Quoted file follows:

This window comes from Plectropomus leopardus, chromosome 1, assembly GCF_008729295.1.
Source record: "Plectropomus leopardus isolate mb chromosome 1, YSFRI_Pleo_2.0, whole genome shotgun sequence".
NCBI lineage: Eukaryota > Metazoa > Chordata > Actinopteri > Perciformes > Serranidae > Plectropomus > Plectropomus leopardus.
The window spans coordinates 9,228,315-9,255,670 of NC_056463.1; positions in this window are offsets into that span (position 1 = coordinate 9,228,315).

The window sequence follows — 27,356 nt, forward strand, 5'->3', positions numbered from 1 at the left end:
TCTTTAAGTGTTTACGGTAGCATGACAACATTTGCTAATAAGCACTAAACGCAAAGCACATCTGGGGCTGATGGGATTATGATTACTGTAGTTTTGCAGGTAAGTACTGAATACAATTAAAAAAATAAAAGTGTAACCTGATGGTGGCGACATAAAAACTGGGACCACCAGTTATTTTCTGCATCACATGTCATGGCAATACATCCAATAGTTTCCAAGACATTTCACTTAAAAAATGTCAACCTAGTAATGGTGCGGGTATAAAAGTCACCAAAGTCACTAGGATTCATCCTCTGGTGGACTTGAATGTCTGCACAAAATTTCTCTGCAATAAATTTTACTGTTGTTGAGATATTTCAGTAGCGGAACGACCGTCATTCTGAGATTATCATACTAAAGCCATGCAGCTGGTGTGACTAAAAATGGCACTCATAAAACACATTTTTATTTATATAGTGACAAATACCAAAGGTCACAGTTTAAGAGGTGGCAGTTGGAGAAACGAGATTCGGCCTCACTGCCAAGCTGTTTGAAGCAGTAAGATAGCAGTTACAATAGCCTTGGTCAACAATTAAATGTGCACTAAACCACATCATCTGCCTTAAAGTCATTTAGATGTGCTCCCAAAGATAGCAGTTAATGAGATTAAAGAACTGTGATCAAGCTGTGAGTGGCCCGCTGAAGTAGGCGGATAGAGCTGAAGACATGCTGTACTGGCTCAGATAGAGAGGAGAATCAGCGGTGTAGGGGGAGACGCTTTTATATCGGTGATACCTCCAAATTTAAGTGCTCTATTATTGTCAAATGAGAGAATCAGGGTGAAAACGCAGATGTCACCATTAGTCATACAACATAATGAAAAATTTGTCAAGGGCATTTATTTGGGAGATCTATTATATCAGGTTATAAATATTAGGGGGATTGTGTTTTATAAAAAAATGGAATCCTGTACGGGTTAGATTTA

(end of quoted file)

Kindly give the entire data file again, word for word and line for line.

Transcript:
This window comes from Plectropomus leopardus, chromosome 1, assembly GCF_008729295.1.
Source record: "Plectropomus leopardus isolate mb chromosome 1, YSFRI_Pleo_2.0, whole genome shotgun sequence".
NCBI lineage: Eukaryota > Metazoa > Chordata > Actinopteri > Perciformes > Serranidae > Plectropomus > Plectropomus leopardus.
The window spans coordinates 9,228,315-9,255,670 of NC_056463.1; positions in this window are offsets into that span (position 1 = coordinate 9,228,315).

The window sequence follows — 27,356 nt, forward strand, 5'->3', positions numbered from 1 at the left end:
TCTTTAAGTGTTTACGGTAGCATGACAACATTTGCTAATAAGCACTAAACGCAAAGCACATCTGGGGCTGATGGGATTATGATTACTGTAGTTTTGCAGGTAAGTACTGAATACAATTAAAAAAATAAAAGTGTAACCTGATGGTGGCGACATAAAAACTGGGACCACCAGTTATTTTCTGCATCACATGTCATGGCAATACATCCAATAGTTTCCAAGACATTTCACTTAAAAAATGTCAACCTAGTAATGGTGCGGGTATAAAAGTCACCAAAGTCACTAGGATTCATCCTCTGGTGGACTTGAATGTCTGCACAAAATTTCTCTGCAATAAATTTTACTGTTGTTGAGATATTTCAGTAGCGGAACGACCGTCATTCTGAGATTATCATACTAAAGCCATGCAGCTGGTGTGACTAAAAATGGCACTCATAAAACACATTTTTATTTATATAGTGACAAATACCAAAGGTCACAGTTTAAGAGGTGGCAGTTGGAGAAACGAGATTCGGCCTCACTGCCAAGCTGTTTGAAGCAGTAAGATAGCAGTTACAATAGCCTTGGTCAACAATTAAATGTGCACTAAACCACATCATCTGCCTTAAAGTCATTTAGATGTGCTCCCAAAGATAGCAGTTAATGAGATTAAAGAACTGTGATCAAGCTGTGAGTGGCCCGCTGAAGTAGGCGGATAGAGCTGAAGACATGCTGTACTGGCTCAGATAGAGAGGAGAATCAGCGGTGTAGGGGGAGACGCTTTTATATCGGTGATACCTCCAAATTTAAGTGCTCTATTATTGTCAAATGAGAGAATCAGGGTGAAAACGCAGATGTCACCATTAGTCATACAACATAATGAAAAATTTGTCAAGGGCATTTATTTGGGAGATCTATTATATCAGGTTATAAATATTAGGGGGATTGTGTTTTATAAAAAAATGGAATCCTGTACGGGTTAGATTTA